Posted by: frroberts | March 30, 2015

Additional analysis of Indiana’s “Anti-gay” law

I really think this is a tempest in a teapot that both the left and right are trying to use to score political points, but here is some interesting analysis:

backers of the bill say critics are just plain wrong about its application. Nearly identical laws are already in place at the federal level and in more than one-third of states nationwide, they say, and the last two decades have shown that these laws have been used not to discriminate against gay individuals, but to protect religious rights.

Fiedorek pointed to numerous examples of Religious Freedom Restoration Acts in place. In one case, a Texas Native American boy appealed to a similar law when his school dress code barred him from wearing his hair longer than the other students.

In Pennsylvania, the City of Philadelphia allowed commercial food trucks to sell food in a park, but prevented charitable organizations from feeding the homeless for free. The charitable groups used the state Religious Freedom Restoration Act “to defend their ability to feed the homeless and prevent the government from making distinctions on who may exercise their constitutional freedoms and who cannot.”

Fiedorek said such legislation might have saved the life of one Jehovah’s Witness woman with religious objections to blood transfusions.

In 2012, suffering from liver failure, the woman sought a bloodless liver transplant operation. Her doctors found someone to perform the procedure in the neighboring state of Nebraska that was cheaper than a normal liver transplant.

However, Medicaid and the state of Kansas refused to pay for it because it ruled that the procedure required by her religious beliefs “did not constitute medical necessity.”

Fiedorek said the woman “would likely be alive today” had Kansas passed a religious freedom restoration act like Indiana’s.

She added that the Indiana law has no bearing on disputes between private parties unless government actions are involved.

Read more: http://www.patheos.com/blogs/catholicnews/2015/03/no-indiana-did-not-just-pass-a-law-discriminating-against-gay-people-heres-why/#ixzz3Vt9uJvZ5


Responses

  1. I have found this discussion quite disheartening, especially as it has played out on social media. It sometimes seems that you have to post or tweet something immediately or you are automatically self-identifying as someone “in favor of hate.” And you must say it before reading the legislation, researching it, or considering it at any depth. You must pick a side before coming to an understanding of the issue.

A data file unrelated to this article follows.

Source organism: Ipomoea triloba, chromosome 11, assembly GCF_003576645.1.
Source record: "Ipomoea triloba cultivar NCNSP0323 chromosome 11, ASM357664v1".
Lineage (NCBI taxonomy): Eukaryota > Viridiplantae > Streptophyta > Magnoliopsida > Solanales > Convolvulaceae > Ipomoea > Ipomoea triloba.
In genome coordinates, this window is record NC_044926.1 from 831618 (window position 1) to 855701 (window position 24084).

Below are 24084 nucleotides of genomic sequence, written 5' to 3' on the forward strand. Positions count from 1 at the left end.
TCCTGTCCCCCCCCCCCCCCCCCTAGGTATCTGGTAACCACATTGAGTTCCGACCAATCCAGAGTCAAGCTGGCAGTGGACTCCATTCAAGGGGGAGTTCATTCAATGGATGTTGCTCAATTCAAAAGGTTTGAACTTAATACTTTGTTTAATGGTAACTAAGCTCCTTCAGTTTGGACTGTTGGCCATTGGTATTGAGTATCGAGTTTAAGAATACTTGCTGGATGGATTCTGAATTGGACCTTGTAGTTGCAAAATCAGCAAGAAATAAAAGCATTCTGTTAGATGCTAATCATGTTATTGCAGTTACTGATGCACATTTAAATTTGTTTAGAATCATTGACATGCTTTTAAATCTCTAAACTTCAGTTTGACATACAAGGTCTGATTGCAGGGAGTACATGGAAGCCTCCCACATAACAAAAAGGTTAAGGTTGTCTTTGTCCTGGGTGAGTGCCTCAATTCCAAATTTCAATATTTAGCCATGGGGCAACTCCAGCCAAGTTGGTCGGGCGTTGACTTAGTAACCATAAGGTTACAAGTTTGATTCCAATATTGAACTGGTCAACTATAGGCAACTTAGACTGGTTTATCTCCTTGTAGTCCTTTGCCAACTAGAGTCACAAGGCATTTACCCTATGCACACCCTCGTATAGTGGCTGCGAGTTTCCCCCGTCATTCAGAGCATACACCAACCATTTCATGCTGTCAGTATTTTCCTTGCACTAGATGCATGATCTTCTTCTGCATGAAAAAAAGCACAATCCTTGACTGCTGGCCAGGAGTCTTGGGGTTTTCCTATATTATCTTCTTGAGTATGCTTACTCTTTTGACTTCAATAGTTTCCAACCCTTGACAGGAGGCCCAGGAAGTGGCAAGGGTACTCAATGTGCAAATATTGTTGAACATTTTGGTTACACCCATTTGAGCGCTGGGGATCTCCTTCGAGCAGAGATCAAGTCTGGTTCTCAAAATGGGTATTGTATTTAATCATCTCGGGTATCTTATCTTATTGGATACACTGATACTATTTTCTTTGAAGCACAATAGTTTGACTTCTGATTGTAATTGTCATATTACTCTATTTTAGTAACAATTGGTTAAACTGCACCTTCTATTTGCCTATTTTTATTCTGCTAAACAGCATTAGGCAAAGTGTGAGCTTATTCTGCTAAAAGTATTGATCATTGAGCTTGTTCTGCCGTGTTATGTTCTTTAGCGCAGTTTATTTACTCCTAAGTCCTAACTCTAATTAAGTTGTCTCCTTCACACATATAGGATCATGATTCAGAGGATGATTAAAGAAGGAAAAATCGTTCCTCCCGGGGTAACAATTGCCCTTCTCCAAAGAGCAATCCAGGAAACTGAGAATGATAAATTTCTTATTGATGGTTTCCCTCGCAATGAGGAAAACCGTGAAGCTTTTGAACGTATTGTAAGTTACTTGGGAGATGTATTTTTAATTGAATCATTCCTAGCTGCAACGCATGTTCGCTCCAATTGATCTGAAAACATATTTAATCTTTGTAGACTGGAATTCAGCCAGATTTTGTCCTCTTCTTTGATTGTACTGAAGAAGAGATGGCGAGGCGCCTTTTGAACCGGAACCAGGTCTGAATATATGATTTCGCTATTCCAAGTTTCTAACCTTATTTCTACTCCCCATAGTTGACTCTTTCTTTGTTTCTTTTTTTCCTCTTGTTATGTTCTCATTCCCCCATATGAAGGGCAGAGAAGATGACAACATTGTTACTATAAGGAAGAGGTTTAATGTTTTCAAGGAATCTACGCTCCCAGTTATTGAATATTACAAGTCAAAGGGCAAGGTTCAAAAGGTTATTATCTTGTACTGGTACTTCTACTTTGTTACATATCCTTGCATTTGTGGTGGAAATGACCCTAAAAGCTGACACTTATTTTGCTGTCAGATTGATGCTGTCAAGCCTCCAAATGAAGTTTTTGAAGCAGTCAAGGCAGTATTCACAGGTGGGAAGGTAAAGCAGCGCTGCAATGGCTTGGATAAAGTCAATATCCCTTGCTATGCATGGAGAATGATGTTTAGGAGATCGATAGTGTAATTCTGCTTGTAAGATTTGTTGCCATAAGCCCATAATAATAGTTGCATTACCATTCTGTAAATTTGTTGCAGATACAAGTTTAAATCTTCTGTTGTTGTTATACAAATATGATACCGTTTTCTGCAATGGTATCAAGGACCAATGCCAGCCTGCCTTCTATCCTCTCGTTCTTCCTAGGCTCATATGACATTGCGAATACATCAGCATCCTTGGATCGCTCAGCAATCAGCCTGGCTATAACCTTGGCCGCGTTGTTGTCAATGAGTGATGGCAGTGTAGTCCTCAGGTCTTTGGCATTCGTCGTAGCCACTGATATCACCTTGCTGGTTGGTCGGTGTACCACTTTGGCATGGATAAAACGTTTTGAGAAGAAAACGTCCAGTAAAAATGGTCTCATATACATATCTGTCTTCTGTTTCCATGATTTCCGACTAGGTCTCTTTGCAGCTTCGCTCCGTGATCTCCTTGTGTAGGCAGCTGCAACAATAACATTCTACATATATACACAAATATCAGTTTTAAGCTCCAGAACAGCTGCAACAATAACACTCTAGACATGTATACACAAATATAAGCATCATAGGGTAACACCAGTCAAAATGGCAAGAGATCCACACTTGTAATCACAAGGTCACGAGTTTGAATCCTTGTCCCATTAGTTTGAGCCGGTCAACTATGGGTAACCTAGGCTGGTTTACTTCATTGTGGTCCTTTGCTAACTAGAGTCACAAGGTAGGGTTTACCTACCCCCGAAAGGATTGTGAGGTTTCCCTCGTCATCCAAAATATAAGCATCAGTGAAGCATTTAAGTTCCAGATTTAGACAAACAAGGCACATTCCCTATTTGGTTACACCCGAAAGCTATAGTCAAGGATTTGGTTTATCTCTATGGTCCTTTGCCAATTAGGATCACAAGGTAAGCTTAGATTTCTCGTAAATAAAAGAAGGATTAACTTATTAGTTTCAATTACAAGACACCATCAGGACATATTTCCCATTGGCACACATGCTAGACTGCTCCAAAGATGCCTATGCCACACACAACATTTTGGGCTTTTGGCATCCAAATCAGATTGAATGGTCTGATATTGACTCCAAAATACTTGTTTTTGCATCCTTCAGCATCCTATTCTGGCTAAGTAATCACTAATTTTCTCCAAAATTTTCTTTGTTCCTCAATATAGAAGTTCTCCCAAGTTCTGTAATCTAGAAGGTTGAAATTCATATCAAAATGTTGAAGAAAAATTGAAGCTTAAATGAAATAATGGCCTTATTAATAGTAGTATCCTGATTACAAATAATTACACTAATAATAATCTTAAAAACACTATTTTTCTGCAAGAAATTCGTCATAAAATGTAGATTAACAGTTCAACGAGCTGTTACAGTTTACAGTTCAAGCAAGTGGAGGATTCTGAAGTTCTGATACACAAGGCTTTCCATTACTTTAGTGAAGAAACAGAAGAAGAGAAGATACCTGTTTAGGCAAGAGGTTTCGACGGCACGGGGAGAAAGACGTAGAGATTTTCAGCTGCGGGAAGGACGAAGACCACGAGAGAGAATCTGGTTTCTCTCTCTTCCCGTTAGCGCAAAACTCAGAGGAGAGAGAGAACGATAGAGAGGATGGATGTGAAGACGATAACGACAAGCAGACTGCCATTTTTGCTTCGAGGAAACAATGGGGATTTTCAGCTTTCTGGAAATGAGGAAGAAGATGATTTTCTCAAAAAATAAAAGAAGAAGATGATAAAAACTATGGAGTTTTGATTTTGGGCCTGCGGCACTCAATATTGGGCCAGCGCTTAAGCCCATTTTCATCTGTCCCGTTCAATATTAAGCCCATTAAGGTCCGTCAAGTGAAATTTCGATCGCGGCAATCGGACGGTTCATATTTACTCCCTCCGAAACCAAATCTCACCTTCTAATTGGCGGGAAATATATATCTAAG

They published the law in the Indianapolis Star this weekend and after reading I began to wonder what the precise issue was. Is it Section 5, in which it is defines “exercise of religion” to include”any exercise of religion, whether or not compelled by, or central to, a system of religious belief”? Is the problem that people are worried that this very broad definition of “exercise of religion” could include “hate” and “discrimination” (what critics of the law argue that the law would permit) as things that a person could claim is part of their “exercise of religion”?

    (Implicit in this fear is the idea that legally protecting the exercise of religion automatically promotes hate and discrimination, especially against the LGBT community.)

    Is the issue in Section 9, which states “A person whose exercise of religion has been substantially burdened, … may exercise the violation … of this chapter as a claim or defense in a judicial or administrative proceeding…”? Is the issue that this law guarantees that someone can claim exercise of religion (as defined above) as a defense for violating “a government statute, ordinance, resolution, custom, executive or administrative order,” etc.? Is the worry that one can claim the exercise of religion as a legitimate reason to ignore any law (except, as noted in Section 8, if it interferes with “a compelling government interest”)?

    (Implicit in this fear is the idea that permitting individuals to exercise religion in matters outside the scope of a compelling government interest would result in hate, discrimination and de facto segregation.)

    I wonder if what is most revealing in the response to this legislation is less a desire to discriminate against the LGBT community than what is clearly an absolute terror on the part of the left of the “exercise of religion”–the suspicion that the exercise of religion involves violence against those who are not members of that religion. And while one doesn’t have to look hard to find examples of horrific actions done ostensibly in the name of “exercise of religion,” I suspect that it would be harder to find instances of truly scary things that do not also transgress “a compelling government interest,” like providing equal protection under the law or protecting the safety of individuals’ persons and property.

    I’m honestly not sure what I find more disturbing, the law itself or the reaction to it. As a Catholic, should I be more afraid of a law that allows someone to act outside the law in the “exercise of religion”? Or of a response to the law that seems to equate “exercise of religion” with hate and discrimination?

    Like


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